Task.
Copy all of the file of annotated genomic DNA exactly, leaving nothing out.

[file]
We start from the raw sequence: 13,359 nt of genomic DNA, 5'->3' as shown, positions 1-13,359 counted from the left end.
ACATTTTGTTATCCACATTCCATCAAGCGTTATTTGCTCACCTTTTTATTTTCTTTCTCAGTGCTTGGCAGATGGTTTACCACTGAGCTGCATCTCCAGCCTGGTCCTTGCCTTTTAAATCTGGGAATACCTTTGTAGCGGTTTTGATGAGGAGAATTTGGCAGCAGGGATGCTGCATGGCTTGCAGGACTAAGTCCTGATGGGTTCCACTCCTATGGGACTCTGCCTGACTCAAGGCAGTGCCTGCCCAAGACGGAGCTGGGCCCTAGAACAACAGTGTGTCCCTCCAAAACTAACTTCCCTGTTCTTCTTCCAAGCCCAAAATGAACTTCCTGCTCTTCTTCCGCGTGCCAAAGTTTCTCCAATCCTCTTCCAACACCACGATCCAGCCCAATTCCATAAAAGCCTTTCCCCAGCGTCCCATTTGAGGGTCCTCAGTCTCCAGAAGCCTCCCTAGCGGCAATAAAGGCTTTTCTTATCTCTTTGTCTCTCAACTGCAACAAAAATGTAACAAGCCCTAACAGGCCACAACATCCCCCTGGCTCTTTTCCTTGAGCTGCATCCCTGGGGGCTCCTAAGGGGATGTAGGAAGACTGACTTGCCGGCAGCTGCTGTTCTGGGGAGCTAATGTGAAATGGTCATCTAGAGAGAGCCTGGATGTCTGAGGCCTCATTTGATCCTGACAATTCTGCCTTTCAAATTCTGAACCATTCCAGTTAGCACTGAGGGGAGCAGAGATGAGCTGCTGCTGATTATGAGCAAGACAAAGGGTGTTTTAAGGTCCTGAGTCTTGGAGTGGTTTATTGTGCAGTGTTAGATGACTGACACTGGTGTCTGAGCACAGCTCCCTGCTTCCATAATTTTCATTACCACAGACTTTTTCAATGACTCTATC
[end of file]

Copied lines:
We start from the raw sequence: 13,359 nt of genomic DNA, 5'->3' as shown, positions 1-13,359 counted from the left end.
ACATTTTGTTATCCACATTCCATCAAGCGTTATTTGCTCACCTTTTTATTTTCTTTCTCAGTGCTTGGCAGATGGTTTACCACTGAGCTGCATCTCCAGCCTGGTCCTTGCCTTTTAAATCTGGGAATACCTTTGTAGCGGTTTTGATGAGGAGAATTTGGCAGCAGGGATGCTGCATGGCTTGCAGGACTAAGTCCTGATGGGTTCCACTCCTATGGGACTCTGCCTGACTCAAGGCAGTGCCTGCCCAAGACGGAGCTGGGCCCTAGAACAACAGTGTGTCCCTCCAAAACTAACTTCCCTGTTCTTCTTCCAAGCCCAAAATGAACTTCCTGCTCTTCTTCCGCGTGCCAAAGTTTCTCCAATCCTCTTCCAACACCACGATCCAGCCCAATTCCATAAAAGCCTTTCCCCAGCGTCCCATTTGAGGGTCCTCAGTCTCCAGAAGCCTCCCTAGCGGCAATAAAGGCTTTTCTTATCTCTTTGTCTCTCAACTGCAACAAAAATGTAACAAGCCCTAACAGGCCACAACATCCCCCTGGCTCTTTTCCTTGAGCTGCATCCCTGGGGGCTCCTAAGGGGATGTAGGAAGACTGACTTGCCGGCAGCTGCTGTTCTGGGGAGCTAATGTGAAATGGTCATCTAGAGAGAGCCTGGATGTCTGAGGCCTCATTTGATCCTGACAATTCTGCCTTTCAAATTCTGAACCATTCCAGTTAGCACTGAGGGGAGCAGAGATGAGCTGCTGCTGATTATGAGCAAGACAAAGGGTGTTTTAAGGTCCTGAGTCTTGGAGTGGTTTATTGTGCAGTGTTAGATGACTGACACTGGTGTCTGAGCACAGCTCCCTGCTTCCATAATTTTCATTACCACAGACTTTTTCAATGACTCTATC